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by : BTF

As I Wander...

Living in tropical Malaysia, we tend to take the hot humid weather, thundery rainstorms and the spectrum of wild evergreen plants as a given.

Recently, I noticed more exotic plants making its way into landscaped home gardens, recreational parks, frontages of shopping malls and
commercial buildings.

Along kerb sides of residential streets and busy motorways, palms, trees and flowering plants make pleasant and interesting fringes.

This is a record of the various species "as I see it" for I am in awe of palms. Hence, my premise for this blog is that the global garden,
i.e. every physical garden (tended or untended), becomes a part of my, simply said, cyber palm garden. ;-)

Please feel free to share your thoughts or comments.

Thank you for visiting!

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Friday, June 11, 2010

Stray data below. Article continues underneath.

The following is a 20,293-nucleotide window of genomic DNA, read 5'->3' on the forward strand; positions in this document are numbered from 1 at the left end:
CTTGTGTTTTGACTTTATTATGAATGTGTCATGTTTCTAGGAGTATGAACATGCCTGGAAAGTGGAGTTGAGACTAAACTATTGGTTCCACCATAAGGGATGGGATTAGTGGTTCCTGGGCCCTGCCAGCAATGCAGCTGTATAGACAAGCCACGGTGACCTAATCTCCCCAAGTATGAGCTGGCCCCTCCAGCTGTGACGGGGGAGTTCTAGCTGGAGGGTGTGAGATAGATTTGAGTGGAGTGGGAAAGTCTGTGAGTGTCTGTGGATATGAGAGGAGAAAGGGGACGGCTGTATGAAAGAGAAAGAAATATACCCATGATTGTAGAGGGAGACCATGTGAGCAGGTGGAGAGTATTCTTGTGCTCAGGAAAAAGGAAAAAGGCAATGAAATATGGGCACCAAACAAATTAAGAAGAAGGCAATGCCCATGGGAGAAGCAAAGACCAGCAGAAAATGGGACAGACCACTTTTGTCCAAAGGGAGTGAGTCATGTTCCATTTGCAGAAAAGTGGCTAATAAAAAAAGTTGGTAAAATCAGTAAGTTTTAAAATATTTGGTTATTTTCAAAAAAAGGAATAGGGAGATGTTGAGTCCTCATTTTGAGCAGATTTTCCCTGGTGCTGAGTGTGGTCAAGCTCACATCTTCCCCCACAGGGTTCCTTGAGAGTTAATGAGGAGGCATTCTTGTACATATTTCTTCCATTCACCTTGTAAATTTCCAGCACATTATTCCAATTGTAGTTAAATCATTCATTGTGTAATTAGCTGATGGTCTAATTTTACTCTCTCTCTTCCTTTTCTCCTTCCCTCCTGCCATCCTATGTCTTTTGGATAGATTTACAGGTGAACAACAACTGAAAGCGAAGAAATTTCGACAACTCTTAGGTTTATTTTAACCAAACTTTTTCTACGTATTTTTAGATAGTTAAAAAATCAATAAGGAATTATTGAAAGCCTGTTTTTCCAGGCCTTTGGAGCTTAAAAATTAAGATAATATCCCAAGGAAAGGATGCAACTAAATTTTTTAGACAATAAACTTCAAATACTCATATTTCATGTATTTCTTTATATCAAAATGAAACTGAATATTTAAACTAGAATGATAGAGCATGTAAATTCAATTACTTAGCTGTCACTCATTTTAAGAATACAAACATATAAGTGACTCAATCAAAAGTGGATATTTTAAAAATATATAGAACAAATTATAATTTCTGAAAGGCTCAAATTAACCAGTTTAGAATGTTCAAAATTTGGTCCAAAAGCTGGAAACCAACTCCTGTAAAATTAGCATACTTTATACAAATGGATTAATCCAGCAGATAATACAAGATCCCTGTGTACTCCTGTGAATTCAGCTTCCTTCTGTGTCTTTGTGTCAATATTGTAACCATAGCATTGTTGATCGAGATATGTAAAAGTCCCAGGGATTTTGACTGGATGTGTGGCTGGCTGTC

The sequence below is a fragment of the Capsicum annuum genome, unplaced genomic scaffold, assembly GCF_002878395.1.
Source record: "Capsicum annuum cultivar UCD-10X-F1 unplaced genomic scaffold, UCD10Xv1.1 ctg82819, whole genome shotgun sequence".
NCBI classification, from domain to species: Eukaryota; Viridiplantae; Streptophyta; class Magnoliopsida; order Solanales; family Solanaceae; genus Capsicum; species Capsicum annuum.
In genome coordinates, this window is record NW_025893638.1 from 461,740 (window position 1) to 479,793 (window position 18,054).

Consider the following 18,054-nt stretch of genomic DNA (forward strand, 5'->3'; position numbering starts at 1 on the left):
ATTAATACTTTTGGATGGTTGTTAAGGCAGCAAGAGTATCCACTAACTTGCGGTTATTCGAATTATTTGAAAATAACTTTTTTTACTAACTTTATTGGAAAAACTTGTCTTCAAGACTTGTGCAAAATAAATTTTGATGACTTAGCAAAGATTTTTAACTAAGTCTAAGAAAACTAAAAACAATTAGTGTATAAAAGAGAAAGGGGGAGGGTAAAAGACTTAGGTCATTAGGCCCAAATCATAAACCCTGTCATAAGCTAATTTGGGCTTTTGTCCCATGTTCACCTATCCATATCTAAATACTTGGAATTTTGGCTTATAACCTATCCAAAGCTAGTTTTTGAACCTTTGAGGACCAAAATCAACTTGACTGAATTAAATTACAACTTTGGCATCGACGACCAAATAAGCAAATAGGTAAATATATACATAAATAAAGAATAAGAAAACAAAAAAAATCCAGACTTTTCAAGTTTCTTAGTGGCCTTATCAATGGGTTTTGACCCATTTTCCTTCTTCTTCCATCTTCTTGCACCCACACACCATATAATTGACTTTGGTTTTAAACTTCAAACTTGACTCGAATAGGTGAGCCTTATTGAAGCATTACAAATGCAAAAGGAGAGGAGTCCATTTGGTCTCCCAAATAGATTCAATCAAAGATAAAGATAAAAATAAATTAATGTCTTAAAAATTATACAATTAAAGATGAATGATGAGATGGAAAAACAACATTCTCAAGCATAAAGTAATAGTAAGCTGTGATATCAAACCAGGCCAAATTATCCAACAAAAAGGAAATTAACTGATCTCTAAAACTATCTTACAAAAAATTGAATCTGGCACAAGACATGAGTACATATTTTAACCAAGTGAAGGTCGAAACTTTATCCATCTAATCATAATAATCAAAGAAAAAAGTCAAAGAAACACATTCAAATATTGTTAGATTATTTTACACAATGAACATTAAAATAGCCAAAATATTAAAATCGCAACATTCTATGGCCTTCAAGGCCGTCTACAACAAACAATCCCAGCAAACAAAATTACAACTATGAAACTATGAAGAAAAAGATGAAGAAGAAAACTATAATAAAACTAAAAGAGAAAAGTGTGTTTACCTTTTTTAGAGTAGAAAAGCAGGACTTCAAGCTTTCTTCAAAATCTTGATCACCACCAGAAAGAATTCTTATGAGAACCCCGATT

The Bamboo Palm

Botanical Name : Chamaedorea seifrizii

Does anyone ever have this same experience?  When one ventures out specifically to find something, it's likely one will not find it. Some will quote Murphy's Law. But just when you are not looking, hey presto! - stuffs just jump out at you!! I like happy chances.

In fact, this project is affecting my eyes and mind in a good way. Of course, I would say that, wouldn't I?
I used to look too but probably NOT see.  Now that I'm "seeing", I actually came across two specimens of the same species today. Great huh?

Native to Central & South America, the Bamboo Palm is also known as the Reed Palm.  Apparently,
it's a very common house plant in the Americas.  However, over here in Asia, think we are spoilt for choice with too many varieties of cultivated, trendy 'good luck' bamboo from North Asia and hence, this species is not so much in favour here.

The Bamboo Palm is very similar to the bamboo in all aspects, only that this species is not as tall, probably 6ft at most, the canes are slender and light green, grows in a thicket and the fronds are of the pinnate feather type.

The flowers are inflorescence and bears orange to red fruits.  However, did not see any at this point, only remnants of a dried out inflorescence stalk below.

Having evolved as an understory shrub in the rainforests, this species is easy to maintain and grows well in partial shade and thrives in or outdoors.

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